March 31 2015 06:17 AM

On-farm milk culturing can lead to better mastitis treatment decisions that benefit you, the cow and our industry.

When it comes to mastitis, is there a way to reduce antibiotic use and, in turn, lower treatment costs, minimize days of discarded milk, reduce the risk of residue violations and make better treatment decisions to improve outcomes?

Indeed, there is: milk culturing.

"The industry has done a really good job reducing the impact of mastitis, but it is still a major challenge for most dairies," said the University of Minnesota's Sandra Godden, D.V.M., during her presentation at the Central Plains Dairy Expo in Sioux Falls, S.D.

Milk cultures can give us the information we need to make better treatment decisions, but many farms do not routinely utilize laboratory culturing. Why is that? Godden cited a few common reasons, including delayed results (2 to 4 days), the cost ($6 to $9 per culture) and shipping inconveniences.

An alternative to sending samples away is to do milk culturing on-farm. "It's a way to quickly differentiate mastitis cases into treatment and management categories," she said.

To set up an on-farm culturing lab, you need an incubator that maintains the correct temperature and humidity, plates with fresh media, and a person with experience in plating, culturing and interpreting results. You will also want access to a certified laboratory for the occasional difficult to diagnose case, Godden noted.

Some advantages of on-farm culturing are that it is simple, rapid and inexpensive. It also has relatively good accuracy, and the results are easy to interpret with some practice.

There are some downfalls to on-farm milk culturing, one being its inability to grow some organisms, such as Mycoplasma. It also identifies organisms at a broad, less precise, level (gram positive, gram negative, no growths). "If you need more specific diagnosis, this system is not for you," she explained.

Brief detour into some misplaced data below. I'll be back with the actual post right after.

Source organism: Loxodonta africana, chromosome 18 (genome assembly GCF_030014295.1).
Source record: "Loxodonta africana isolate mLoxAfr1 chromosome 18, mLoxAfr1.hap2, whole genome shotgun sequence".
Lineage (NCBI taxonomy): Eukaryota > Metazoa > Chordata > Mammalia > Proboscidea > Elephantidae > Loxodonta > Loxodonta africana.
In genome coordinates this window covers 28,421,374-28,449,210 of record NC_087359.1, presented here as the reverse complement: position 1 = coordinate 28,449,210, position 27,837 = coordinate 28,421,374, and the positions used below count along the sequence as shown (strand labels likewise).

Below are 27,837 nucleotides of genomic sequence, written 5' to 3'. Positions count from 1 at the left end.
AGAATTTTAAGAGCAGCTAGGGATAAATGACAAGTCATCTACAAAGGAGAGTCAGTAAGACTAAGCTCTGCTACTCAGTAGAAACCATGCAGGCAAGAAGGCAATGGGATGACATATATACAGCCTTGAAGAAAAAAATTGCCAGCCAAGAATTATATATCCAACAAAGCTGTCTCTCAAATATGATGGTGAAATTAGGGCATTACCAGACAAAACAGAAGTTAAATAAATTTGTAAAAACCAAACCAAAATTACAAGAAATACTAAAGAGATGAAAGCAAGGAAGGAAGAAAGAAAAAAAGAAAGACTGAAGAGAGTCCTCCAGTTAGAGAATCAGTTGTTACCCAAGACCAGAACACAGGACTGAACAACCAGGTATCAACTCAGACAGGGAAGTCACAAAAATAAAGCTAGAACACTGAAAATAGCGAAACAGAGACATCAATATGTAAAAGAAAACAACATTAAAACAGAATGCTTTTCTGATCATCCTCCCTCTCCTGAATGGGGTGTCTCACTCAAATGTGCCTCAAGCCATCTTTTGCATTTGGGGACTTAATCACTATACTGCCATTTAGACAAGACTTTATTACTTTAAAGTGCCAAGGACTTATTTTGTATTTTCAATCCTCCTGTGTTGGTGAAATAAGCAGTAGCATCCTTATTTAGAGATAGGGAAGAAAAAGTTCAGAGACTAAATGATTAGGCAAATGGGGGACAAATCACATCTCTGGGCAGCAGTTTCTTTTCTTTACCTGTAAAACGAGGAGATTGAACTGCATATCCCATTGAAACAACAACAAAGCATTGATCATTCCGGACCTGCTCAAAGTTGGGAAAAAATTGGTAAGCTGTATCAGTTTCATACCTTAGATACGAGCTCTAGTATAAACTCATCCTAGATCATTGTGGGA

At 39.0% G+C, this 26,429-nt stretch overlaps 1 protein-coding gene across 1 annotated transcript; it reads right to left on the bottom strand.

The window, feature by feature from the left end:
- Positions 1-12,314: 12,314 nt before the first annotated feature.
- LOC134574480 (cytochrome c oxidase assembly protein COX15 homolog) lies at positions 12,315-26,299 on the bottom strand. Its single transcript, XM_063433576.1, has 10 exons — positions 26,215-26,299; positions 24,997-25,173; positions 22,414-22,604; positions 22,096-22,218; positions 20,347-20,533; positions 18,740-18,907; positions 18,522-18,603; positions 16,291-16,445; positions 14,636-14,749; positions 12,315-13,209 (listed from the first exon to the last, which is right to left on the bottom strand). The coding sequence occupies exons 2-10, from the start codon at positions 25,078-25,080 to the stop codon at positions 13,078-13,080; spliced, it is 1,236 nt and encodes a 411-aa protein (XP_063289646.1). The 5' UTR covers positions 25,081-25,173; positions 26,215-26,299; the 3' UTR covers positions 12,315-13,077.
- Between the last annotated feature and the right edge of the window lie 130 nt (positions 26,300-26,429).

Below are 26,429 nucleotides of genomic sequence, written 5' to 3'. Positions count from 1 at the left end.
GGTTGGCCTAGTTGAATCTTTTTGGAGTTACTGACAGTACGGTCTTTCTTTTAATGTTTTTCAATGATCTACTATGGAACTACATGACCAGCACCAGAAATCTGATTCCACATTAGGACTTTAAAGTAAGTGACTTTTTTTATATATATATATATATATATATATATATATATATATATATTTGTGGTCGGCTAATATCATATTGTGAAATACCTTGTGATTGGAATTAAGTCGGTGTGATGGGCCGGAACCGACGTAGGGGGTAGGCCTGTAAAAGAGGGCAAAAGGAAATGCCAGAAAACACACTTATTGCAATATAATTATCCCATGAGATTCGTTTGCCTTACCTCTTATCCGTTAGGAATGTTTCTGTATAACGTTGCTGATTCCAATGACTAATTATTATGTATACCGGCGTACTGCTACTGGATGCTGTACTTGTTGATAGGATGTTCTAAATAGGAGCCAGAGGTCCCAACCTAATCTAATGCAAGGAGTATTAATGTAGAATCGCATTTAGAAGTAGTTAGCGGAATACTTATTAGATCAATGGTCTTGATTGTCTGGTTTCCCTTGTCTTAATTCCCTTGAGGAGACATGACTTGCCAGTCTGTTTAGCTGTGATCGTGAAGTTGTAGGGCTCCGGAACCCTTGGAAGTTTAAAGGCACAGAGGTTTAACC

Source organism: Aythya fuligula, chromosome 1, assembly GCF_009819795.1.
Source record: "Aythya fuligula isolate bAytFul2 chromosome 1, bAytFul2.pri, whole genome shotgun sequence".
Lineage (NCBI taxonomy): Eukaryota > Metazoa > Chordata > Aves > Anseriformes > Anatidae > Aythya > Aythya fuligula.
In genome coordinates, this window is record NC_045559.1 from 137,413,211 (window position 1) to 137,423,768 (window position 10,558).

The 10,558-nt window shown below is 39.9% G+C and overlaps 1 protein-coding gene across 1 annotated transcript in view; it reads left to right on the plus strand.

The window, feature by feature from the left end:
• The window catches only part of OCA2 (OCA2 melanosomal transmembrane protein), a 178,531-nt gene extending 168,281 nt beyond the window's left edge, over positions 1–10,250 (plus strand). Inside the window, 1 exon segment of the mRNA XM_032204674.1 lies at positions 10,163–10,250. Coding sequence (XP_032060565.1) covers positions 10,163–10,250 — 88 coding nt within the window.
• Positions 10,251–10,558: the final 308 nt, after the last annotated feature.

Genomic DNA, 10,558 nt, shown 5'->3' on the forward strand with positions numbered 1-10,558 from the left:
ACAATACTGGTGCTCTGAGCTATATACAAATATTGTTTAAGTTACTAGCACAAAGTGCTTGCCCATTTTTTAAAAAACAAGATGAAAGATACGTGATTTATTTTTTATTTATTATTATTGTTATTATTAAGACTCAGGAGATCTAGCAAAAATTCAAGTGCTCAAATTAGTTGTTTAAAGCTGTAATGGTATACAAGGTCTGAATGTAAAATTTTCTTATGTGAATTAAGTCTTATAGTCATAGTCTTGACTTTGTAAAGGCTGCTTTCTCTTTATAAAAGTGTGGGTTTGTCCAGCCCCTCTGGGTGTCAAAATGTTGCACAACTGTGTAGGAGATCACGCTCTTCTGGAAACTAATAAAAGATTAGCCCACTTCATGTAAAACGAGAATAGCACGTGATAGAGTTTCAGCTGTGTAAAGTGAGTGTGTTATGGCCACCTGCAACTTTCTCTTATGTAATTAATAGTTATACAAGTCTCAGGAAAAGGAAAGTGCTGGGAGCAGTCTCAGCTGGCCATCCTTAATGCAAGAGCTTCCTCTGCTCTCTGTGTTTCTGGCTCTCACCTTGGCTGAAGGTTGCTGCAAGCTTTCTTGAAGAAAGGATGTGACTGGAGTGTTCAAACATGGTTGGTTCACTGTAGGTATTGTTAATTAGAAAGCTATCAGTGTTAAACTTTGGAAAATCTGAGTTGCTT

Still, on-farm milk culturing has a place on many farms. "To me, it's a win-win," explained Godden.

"The farm wins because it reduces drug use, milk loss and labor needed for treatment while maintaining the future performance of the cow," she said. "As an industry, we are reducing drug use while still ensuring the health and care of animals."

Again, it takes the right equipment and well-trained people to properly collect samples, run the cultures and interpret the results. More information can be found in the Minnesota Easy Culture System User's Guide.

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The author is an associate editor and covers animal health, dairy housing and equipment, and nutrient management. She grew up on a dairy farm near Plymouth, Wis., and previously served as a University of Wisconsin agricultural extension agent. She received a master's degree from North Carolina State University and a bachelor's from University of Wisconsin-Madison.